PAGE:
• Genetics. Researchers have observed that if others in your family have dermatitis, you’re more likely to have it. Additionally, experts have identified changes to genes that control a protein that helps your body maintain healthy skin. Your skin cannot remain healthy without normal levels of that protein.
  • Environment. Your environment may make your immune system change the protective barrier of your skin. That causes more moisture to escape, and that can lead to dermatitis. Possible environmental factors include exposure to tobacco smoke and some types of air pollutants. Fragrances in some skin products and soap are also possible.
  • Exposure. Some types of dermatitis are caused by exposure to chemicals and other irritants. Perioral dermatitis, for example, may be caused by exposure to fluoride in water or toothpaste.

If you have dermatitis, you might also have another condition that doesn’t cause it, but is often found alongside it:

  • Sleep loss.
  • Depression.
  • Anxiety.
  • Asthma.
  • Allergies.

What are the signs and symptoms of dermatitis?

The symptoms depend on the type of dermatitis. You may have one type, or you may have several. Each type may have one or more of the following symptoms:

  • Itching.
  • Red rashes and bumps.
  • Rashes that look and/or feel like a burn.
  • Dry skin.
  • Fluid-filled blisters.
  • Thickening, hardening and swelling skin.
  • Crusting, scaling and creasing skin.
  • Painful ulcers.
  • When scratched, the rashes may ooze fluid or bleed.

Here are examples of signs and symptoms of common types of dermatitis:

  • Atopic dermatitis (eczema). Atopic dermatitis happens when there is damage to the skin barrier. This causes the skin to become inflamed, red, dry, bumpy and itchy.
  • Contact dermatitis. Contact dermatitis is an allergic or irritant reaction that causes a painful or itchy skin rash. As the name suggests, you get contact dermatitis from coming into contact with an allergen. Examples include an allergen like poison ivy and an irritant like a chemical.
  • Cradle cap (infant seborrheic dermatitis). Cradle cap is a harmless skin condition on the scalp of a baby that appears as yellow scaly patches surrounded by a red rash.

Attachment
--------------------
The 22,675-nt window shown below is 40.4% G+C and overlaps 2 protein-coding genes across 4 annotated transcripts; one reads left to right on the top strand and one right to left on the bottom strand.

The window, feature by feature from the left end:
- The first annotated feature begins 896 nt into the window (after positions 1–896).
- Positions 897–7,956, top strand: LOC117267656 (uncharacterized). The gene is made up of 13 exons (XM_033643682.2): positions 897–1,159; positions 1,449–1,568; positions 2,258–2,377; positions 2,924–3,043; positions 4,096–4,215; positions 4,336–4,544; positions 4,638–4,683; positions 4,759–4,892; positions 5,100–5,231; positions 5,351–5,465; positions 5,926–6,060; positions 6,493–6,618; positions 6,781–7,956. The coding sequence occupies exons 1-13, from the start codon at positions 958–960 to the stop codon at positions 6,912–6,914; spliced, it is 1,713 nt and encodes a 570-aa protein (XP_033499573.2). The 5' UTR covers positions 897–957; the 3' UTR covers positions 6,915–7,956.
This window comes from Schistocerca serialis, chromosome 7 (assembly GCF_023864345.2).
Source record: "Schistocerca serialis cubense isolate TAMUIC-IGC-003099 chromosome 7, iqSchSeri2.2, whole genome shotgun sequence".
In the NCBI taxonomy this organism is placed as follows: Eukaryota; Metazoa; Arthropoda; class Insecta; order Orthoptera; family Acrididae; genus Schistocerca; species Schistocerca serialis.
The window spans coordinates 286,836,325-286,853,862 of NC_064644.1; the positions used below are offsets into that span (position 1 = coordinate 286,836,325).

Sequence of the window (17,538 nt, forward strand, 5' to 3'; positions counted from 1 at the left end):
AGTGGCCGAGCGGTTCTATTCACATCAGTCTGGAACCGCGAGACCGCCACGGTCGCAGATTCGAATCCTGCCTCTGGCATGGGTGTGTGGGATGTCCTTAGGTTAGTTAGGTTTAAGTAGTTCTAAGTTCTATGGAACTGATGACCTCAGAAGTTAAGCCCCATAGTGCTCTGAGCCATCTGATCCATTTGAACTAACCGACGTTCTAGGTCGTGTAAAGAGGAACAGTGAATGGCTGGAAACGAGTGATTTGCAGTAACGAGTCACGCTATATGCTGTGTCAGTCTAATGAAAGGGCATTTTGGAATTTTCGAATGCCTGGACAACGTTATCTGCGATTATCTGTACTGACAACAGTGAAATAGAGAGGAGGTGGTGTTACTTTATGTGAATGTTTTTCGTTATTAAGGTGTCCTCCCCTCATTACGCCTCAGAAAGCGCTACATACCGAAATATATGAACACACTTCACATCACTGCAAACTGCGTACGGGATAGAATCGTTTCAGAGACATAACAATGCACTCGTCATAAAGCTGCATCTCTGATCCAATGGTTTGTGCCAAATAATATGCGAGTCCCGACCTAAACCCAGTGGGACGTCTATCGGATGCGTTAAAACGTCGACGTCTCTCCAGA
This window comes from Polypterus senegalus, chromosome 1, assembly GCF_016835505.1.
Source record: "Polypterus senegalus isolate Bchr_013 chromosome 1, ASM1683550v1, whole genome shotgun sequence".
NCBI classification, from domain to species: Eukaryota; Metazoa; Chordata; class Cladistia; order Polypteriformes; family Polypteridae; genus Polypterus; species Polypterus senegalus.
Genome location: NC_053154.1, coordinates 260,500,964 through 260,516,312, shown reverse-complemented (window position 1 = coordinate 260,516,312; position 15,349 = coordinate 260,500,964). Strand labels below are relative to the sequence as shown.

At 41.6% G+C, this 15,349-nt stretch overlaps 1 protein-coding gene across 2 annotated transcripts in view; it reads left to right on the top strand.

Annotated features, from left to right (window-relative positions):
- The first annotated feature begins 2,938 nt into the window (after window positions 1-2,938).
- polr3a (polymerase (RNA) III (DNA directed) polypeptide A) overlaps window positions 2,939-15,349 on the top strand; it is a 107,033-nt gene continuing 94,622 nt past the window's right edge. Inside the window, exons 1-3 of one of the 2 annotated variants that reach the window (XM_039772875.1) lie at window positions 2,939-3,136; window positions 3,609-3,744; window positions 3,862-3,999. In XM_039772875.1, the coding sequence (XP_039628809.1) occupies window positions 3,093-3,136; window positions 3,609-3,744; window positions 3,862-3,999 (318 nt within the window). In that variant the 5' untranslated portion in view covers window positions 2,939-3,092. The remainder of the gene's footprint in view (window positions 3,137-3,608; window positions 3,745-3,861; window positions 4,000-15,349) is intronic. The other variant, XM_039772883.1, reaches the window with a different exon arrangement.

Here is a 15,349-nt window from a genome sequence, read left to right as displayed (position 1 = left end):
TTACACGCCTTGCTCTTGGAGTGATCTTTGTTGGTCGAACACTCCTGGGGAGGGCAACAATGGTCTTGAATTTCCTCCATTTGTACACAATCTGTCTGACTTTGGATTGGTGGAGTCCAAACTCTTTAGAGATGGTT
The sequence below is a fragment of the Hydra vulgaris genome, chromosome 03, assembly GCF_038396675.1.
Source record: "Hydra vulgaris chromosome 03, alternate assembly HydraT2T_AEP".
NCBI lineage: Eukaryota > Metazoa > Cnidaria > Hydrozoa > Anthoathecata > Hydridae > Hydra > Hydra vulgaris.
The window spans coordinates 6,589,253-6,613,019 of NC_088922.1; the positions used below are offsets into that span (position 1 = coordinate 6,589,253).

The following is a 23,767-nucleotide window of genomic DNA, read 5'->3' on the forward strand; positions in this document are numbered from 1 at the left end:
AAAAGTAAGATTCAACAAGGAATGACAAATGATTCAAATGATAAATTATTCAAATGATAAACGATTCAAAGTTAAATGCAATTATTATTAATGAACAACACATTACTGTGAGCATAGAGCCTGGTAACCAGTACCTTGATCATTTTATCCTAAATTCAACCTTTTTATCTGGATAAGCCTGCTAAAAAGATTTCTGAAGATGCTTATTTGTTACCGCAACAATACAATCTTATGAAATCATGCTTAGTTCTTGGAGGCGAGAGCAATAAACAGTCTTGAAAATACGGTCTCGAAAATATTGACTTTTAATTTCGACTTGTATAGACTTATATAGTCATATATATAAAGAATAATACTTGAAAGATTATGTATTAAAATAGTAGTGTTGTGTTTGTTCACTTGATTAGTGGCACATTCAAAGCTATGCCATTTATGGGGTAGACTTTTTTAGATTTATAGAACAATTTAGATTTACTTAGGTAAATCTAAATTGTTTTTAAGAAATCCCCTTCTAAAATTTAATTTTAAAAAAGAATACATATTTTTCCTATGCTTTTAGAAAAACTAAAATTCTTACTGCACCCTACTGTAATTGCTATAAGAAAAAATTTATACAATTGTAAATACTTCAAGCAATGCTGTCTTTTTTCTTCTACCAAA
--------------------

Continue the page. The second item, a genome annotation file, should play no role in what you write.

• Diaper dermatitis (rash). As the name suggests, diaper dermatitis is when a rash appears on any part of a baby’s skin covered by a diaper. The skin gets broken down by wetness, movement and waste products.
  • Dyshidrotic dermatitis. This type of dermatitis causes itchy blisters on the edges of your fingers, palms, toes and the soles of your feet. The blisters can be painful.
  • Neurodermatitis. This type of dermatitis is caused by intense itching that irritates the nerve endings of the skin.
  • Nummular dermatitis. If you have circular, itchy spots on your skin, you might have nummular dermatitis. Your skin gets dry and itchy and you may get open sores.
  • Periorificial dermatitis: Periorificial dermatitis looks like acne or rosacea. It develops around your mouth, eyes and nose.
  • Seborrheic dermatitis (dandruff). Seborrheic dermatitis (called dandruff when it’s on your head) appears as red, dry, flaky, itchy skin on your scalp and other parts of your body.
  • Stasis dermatitis. Dermatitis of this type is caused by a problem with blood flow in your veins. Your ankles may swell and there may be scaling, itching, pain and open sores.

Does stress cause dermatitis?

Yes. Stress can cause and/or aggravate some skin conditions including dermatitis. There are mental/emotional signs of stress and physical signs of stress. They include:

Mental/emotional signs:

  • Constant worry, anxiety, feeling overwhelmed.
  • Difficulty concentrating.
  • Irritability, mood swings, or a short temper.
  • Depression.
  • Low self-esteem.
  • Difficulty relaxing, or using alcohol, tobacco, or illegal drugs to relax.

Physical signs:

  • Muscle tension and aches and pains.
  • Diarrhea and constipation.
  • Sleeping more, or less.
  • Loss of sex drive.
  • Feeling nauseated or dizzy.

Try these tips to reduce your stress:

  • Take deep breaths. Count to ten.
  • Don’t aim for perfection. Accept that you can’t control everything.
  • Exercise every day.
  • Get plenty of sleep.
  • Limit caffeine and alcohol.
  • Eat healthy meals.
  • Laugh a lot and try to have a positive attitude.
  • Journal.
  • Talk to friends and family, and to a therapist.

What worsens dermatitis? What triggers it?

Try your best to figure out what triggers your dermatitis. It’s important to remember that it can affect people differently.